How to deal with toxic people in your life

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After some thought and research, you have realized that one or several of your friends, family members, boyfriend, or spouse has a toxic personality. Now what? What can you do you eliminate the hold that the person has on your life? I invite you to consider several strategies to address the challenge.

1.      Admit the current state of relationships

It always starts in the same place. Before we make any changes, we need to be honest about what is going on right now. Try to take a piece of paper and pencil and write down 3-5 key things that bother you the most about how you feel during and after interactions with the toxic individual. Be as specific as possible about what happens and how you think about it.

For example, you may write something like this.

  • My sisters contact me only when they need my help, advice, or money; it makes me feel used.
  • It hurts my feelings when my brother brings up my vulnerabilities during our conflicts.
  • I dislike when my mom compares us to our dad or each other.
  • It drains me to listen when my dad complains about my mom and her wrongdoings for hours at the time.

2.      Accept your contribution to the situation

I must admit, this is my least favorite step is to change perspective and think about how I contributed to the current relationships.

For example, if you say the toxic person always keeps me hanging about their plans and has difficulty planning and committing to the dates and times. If the person continues letting you hanging, how do you contribute or encourage them? Maybe you, by continue inviting them to do things without setting expectations, allow the situation to develop?

Another example: if your mother-in-law likes to make nasty comments about your kid`s behavior. How might you contribute to that? After her words, do you confront your mother-in-law, or do you silently continue hating her?

3.      Set limits on interactions

I must warn you, and toxic people are pros at breaking boundaries and holding space. They will do everything possible to draw you in, make you feel guilty, somehow lure you into the game again.

So what precisely can you do to limit the engagement? If it is someone at work, avoid meeting one on one when possible, record all the Zoom and other conference call with the person who tends to go off the rails. If it is a household member, keep conversations brief, pick your battles, and again do not get drawn in no matter what. Remember, your goal here is to withdraw from close relationships slowly.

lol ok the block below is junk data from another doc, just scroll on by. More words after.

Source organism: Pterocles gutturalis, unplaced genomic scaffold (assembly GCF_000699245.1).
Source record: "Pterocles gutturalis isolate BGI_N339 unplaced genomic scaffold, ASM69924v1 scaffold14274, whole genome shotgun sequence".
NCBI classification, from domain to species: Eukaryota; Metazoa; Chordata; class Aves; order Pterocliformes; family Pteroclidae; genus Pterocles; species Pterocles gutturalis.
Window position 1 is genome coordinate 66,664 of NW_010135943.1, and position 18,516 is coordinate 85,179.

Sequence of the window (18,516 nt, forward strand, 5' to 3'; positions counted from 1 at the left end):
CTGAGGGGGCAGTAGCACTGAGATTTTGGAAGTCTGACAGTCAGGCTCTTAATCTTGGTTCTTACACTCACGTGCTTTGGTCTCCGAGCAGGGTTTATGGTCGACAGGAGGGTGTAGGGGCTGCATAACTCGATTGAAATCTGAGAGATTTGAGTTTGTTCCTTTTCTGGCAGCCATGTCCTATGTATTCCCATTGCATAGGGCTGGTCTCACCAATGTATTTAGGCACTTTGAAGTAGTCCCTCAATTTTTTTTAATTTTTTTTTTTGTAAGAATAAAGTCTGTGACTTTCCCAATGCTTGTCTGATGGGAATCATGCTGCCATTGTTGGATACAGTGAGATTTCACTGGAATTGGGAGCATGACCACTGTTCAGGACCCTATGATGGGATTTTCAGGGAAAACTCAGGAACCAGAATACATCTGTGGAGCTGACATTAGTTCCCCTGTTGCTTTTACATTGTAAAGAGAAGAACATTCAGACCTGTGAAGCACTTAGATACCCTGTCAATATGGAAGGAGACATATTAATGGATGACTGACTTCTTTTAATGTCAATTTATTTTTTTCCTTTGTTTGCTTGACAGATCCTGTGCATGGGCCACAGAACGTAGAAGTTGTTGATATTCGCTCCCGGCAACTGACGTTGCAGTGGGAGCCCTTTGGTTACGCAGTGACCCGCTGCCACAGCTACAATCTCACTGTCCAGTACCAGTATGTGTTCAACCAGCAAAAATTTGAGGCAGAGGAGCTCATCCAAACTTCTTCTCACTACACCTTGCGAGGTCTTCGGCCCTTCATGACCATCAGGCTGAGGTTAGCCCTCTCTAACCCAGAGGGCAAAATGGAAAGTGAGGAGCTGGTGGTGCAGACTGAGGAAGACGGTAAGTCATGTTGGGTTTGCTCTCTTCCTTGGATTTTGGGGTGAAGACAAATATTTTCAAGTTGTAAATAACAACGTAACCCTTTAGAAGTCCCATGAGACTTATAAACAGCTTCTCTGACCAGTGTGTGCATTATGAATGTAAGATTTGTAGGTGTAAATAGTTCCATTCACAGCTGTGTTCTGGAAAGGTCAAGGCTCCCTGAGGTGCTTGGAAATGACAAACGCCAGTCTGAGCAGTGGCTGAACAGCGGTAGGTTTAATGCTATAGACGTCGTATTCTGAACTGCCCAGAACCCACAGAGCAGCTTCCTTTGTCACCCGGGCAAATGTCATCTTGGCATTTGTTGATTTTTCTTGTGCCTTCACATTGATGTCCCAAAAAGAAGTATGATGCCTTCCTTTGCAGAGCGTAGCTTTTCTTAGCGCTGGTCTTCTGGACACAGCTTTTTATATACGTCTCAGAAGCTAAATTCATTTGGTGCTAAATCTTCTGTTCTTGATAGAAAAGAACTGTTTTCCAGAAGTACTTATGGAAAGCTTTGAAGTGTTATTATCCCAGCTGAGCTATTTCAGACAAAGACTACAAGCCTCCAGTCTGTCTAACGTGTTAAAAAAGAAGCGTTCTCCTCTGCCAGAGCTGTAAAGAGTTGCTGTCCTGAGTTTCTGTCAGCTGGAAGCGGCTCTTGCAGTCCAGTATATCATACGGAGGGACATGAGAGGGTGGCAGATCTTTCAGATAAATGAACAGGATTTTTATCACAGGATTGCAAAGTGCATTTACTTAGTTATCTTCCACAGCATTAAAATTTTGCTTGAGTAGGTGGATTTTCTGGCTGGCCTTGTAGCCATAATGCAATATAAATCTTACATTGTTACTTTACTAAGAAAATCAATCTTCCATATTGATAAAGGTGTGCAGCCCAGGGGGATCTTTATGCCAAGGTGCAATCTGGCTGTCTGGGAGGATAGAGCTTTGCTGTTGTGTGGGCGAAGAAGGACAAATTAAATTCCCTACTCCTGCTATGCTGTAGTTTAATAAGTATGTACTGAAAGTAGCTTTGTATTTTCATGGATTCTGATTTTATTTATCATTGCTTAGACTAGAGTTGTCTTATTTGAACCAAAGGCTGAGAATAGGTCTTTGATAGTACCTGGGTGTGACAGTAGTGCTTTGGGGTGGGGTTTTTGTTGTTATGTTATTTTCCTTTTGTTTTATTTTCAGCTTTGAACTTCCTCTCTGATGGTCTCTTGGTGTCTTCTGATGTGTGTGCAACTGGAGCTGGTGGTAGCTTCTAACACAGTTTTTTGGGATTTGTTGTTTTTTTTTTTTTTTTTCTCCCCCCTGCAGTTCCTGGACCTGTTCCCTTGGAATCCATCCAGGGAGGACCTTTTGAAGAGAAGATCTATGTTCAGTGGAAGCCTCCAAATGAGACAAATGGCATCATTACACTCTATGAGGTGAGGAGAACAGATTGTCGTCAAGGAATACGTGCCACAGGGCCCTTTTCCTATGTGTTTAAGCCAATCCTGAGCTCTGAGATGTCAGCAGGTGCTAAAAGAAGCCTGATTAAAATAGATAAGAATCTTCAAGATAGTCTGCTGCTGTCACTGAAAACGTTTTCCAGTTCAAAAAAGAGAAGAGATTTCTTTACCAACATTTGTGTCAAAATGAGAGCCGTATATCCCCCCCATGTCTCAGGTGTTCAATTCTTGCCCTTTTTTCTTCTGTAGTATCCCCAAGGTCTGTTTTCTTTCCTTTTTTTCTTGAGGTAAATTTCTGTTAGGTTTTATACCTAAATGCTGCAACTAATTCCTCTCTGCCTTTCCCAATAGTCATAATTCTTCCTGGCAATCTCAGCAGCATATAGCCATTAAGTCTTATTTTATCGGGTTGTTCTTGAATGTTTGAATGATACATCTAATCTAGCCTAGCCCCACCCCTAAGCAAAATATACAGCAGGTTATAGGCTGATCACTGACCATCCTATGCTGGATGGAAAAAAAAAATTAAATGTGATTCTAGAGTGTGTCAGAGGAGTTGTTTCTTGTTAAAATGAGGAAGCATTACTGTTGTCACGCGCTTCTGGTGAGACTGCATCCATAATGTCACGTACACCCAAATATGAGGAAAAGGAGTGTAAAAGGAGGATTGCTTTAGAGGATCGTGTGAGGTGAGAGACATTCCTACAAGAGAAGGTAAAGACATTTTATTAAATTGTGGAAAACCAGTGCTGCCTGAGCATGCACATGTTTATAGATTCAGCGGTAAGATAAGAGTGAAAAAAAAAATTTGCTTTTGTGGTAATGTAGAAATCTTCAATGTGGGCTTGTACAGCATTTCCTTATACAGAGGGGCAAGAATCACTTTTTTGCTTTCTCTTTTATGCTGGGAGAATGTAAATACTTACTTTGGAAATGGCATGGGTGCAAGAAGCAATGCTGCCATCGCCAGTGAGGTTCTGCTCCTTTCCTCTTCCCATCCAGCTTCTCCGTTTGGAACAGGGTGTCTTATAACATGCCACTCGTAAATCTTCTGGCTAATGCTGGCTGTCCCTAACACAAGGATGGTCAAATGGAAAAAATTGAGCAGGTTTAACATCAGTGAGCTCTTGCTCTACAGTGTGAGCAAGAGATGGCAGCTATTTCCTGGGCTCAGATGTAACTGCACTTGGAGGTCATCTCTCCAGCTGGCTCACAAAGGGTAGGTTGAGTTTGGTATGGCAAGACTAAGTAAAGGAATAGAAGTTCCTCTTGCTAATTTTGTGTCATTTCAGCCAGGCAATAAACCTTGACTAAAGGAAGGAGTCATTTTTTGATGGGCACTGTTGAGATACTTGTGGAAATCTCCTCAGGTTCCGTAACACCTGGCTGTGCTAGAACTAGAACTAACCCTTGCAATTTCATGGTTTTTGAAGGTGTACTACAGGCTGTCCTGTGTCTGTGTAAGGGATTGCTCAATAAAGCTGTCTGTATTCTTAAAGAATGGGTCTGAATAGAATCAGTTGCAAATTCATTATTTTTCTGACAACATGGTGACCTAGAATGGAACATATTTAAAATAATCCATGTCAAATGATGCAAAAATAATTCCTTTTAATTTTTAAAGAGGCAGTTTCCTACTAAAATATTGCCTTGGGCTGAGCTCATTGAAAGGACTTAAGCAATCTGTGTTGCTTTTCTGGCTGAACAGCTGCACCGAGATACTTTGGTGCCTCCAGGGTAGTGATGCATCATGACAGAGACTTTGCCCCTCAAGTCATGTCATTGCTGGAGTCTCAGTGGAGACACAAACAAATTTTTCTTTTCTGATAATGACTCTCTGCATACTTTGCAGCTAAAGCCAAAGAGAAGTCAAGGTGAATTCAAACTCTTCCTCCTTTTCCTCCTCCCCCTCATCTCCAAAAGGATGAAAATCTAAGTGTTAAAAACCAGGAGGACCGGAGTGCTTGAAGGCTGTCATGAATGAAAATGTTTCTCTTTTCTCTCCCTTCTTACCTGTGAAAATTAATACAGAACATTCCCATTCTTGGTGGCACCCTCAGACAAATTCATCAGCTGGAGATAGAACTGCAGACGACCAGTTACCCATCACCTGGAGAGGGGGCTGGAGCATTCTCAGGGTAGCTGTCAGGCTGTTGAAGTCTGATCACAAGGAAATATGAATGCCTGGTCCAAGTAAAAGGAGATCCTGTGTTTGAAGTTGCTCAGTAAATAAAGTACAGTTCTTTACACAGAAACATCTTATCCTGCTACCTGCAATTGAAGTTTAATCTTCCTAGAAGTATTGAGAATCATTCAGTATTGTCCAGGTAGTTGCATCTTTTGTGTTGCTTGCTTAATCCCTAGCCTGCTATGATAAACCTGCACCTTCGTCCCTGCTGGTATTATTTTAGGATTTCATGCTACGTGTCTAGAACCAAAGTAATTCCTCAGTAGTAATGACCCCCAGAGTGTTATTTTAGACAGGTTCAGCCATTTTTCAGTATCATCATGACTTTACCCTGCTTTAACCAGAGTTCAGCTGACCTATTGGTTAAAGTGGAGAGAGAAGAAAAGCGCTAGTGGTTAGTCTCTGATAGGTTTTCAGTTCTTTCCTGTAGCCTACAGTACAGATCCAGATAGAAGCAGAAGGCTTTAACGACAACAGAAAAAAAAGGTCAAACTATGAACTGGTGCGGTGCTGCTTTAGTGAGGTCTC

4.      Watch your reactions

When you do interact with a toxic person, keep your composure. Breath. Watch your words and your reactions. Be in your body to notice if your heartbeat is speeding up, your palms sweat, and you start feeling knots in your stomach. All those are signs of stress and the fact that you are getting hooked by a toxic person`s magic powers. When you notice those reactions, as soon as it is convenient, excuse yourself and move on.

5.      Focus on self-care

Remember, you are in charge of your most important relationships- it is your relationships with yourself. Take the time you need to reduce tension in your body. What works for me: go for a long brisk walk, listen to audiobooks, listen to calm music, breath, meditate, practice yoga.

One of my most favorite self-care activities is audio journaling. I used the Voice Recording app on my phone, and yes, I use it a lot! When I feel mad or just got another nasty message from someone, I turn on my phone, open the app, and talk. I say whatever I need to say. No filter. The phone does not speak back, things are kept confidential, I let the steam out, and It works like magic.

Another aspect, try to move at the time of stress or right after interaction as much as possible. Physical exercise regulates your heart rate, reduces stress, and eliminates most harmful effects of negative interactions to your mind and body.

6.      Stay positive and grateful

Accept what is; there is a toxic person in your environment. Dwelling on the reality or blaming him/her is not going to make you feel better. So what may help?

Try to practice gratitude daily. Recently I started a gratitude journal when every day I write down 3-5 things I was grateful for that day. It could be as simple as a hug by my son or as easy as a nice time in the mountain during the weekend hike. No matter what, your day must end on a positive note. Do not allow toxic people to fill you up full of negativity, complaints, blame, guilt, and other creepy, negative emotions.

Conclusion:

At least once a week, in my gratitude journal, I thank all the negative people in my life because they allow me to develop resilience, they test my resolve to do good in this world. It does not mean I encourage their presence, but it does mean that even amid yet another relationship crisis, I know that all good and bad in my life has its purpose. I am thankful for all toxic folks that crossed my path over the years because they taught me many lessons and illuminated many opportunities to improve my life.

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